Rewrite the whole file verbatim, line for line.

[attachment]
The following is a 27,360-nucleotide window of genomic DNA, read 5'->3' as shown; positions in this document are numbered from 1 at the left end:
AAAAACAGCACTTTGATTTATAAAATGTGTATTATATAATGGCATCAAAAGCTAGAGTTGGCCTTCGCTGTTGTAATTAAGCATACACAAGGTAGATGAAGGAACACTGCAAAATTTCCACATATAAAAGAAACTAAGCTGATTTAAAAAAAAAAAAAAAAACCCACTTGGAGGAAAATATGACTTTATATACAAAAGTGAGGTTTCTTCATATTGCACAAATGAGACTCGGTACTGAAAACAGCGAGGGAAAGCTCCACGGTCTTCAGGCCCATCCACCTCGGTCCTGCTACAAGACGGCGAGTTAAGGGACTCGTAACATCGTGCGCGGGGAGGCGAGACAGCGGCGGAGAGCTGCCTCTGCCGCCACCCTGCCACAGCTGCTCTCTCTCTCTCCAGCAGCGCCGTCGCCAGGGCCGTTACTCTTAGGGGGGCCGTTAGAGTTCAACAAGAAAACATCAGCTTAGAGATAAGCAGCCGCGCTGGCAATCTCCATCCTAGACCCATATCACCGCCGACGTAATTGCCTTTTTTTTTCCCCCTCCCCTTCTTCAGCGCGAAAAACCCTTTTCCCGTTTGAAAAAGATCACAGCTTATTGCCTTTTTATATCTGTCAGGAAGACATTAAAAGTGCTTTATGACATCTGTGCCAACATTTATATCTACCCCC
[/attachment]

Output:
The following is a 27,360-nucleotide window of genomic DNA, read 5'->3' as shown; positions in this document are numbered from 1 at the left end:
AAAAACAGCACTTTGATTTATAAAATGTGTATTATATAATGGCATCAAAAGCTAGAGTTGGCCTTCGCTGTTGTAATTAAGCATACACAAGGTAGATGAAGGAACACTGCAAAATTTCCACATATAAAAGAAACTAAGCTGATTTAAAAAAAAAAAAAAAAACCCACTTGGAGGAAAATATGACTTTATATACAAAAGTGAGGTTTCTTCATATTGCACAAATGAGACTCGGTACTGAAAACAGCGAGGGAAAGCTCCACGGTCTTCAGGCCCATCCACCTCGGTCCTGCTACAAGACGGCGAGTTAAGGGACTCGTAACATCGTGCGCGGGGAGGCGAGACAGCGGCGGAGAGCTGCCTCTGCCGCCACCCTGCCACAGCTGCTCTCTCTCTCTCCAGCAGCGCCGTCGCCAGGGCCGTTACTCTTAGGGGGGCCGTTAGAGTTCAACAAGAAAACATCAGCTTAGAGATAAGCAGCCGCGCTGGCAATCTCCATCCTAGACCCATATCACCGCCGACGTAATTGCCTTTTTTTTTCCCCCTCCCCTTCTTCAGCGCGAAAAACCCTTTTCCCGTTTGAAAAAGATCACAGCTTATTGCCTTTTTATATCTGTCAGGAAGACATTAAAAGTGCTTTATGACATCTGTGCCAACATTTATATCTACCCCC